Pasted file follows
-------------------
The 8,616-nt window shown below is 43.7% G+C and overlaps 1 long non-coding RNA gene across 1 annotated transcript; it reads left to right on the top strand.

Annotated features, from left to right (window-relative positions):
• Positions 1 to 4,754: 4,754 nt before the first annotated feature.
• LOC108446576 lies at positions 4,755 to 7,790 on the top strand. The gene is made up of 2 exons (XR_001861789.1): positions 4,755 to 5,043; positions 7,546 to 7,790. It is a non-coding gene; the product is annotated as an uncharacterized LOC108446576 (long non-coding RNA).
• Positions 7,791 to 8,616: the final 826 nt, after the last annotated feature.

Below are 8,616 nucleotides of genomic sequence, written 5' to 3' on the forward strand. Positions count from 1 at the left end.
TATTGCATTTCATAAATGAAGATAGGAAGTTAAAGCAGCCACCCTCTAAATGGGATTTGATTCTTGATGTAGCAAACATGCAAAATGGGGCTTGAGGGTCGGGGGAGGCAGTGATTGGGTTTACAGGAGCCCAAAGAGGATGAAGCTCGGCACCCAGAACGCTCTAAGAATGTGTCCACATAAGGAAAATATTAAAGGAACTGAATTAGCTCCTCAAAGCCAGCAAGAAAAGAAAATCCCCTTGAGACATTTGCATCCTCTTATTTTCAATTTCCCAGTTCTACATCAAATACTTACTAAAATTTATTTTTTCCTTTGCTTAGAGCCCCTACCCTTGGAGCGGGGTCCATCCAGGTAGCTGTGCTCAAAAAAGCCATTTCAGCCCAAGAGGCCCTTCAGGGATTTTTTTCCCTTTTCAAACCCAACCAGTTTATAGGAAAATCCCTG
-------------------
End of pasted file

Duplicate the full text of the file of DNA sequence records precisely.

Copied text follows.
The 8,616-nt window shown below is 43.7% G+C and overlaps 1 long non-coding RNA gene across 1 annotated transcript; it reads left to right on the top strand.

Annotated features, from left to right (window-relative positions):
• Positions 1 to 4,754: 4,754 nt before the first annotated feature.
• LOC108446576 lies at positions 4,755 to 7,790 on the top strand. The gene is made up of 2 exons (XR_001861789.1): positions 4,755 to 5,043; positions 7,546 to 7,790. It is a non-coding gene; the product is annotated as an uncharacterized LOC108446576 (long non-coding RNA).
• Positions 7,791 to 8,616: the final 826 nt, after the last annotated feature.

Below are 8,616 nucleotides of genomic sequence, written 5' to 3' on the forward strand. Positions count from 1 at the left end.
TATTGCATTTCATAAATGAAGATAGGAAGTTAAAGCAGCCACCCTCTAAATGGGATTTGATTCTTGATGTAGCAAACATGCAAAATGGGGCTTGAGGGTCGGGGGAGGCAGTGATTGGGTTTACAGGAGCCCAAAGAGGATGAAGCTCGGCACCCAGAACGCTCTAAGAATGTGTCCACATAAGGAAAATATTAAAGGAACTGAATTAGCTCCTCAAAGCCAGCAAGAAAAGAAAATCCCCTTGAGACATTTGCATCCTCTTATTTTCAATTTCCCAGTTCTACATCAAATACTTACTAAAATTTATTTTTTCCTTTGCTTAGAGCCCCTACCCTTGGAGCGGGGTCCATCCAGGTAGCTGTGCTCAAAAAAGCCATTTCAGCCCAAGAGGCCCTTCAGGGATTTTTTTCCCTTTTCAAACCCAACCAGTTTATAGGAAAATCCCTG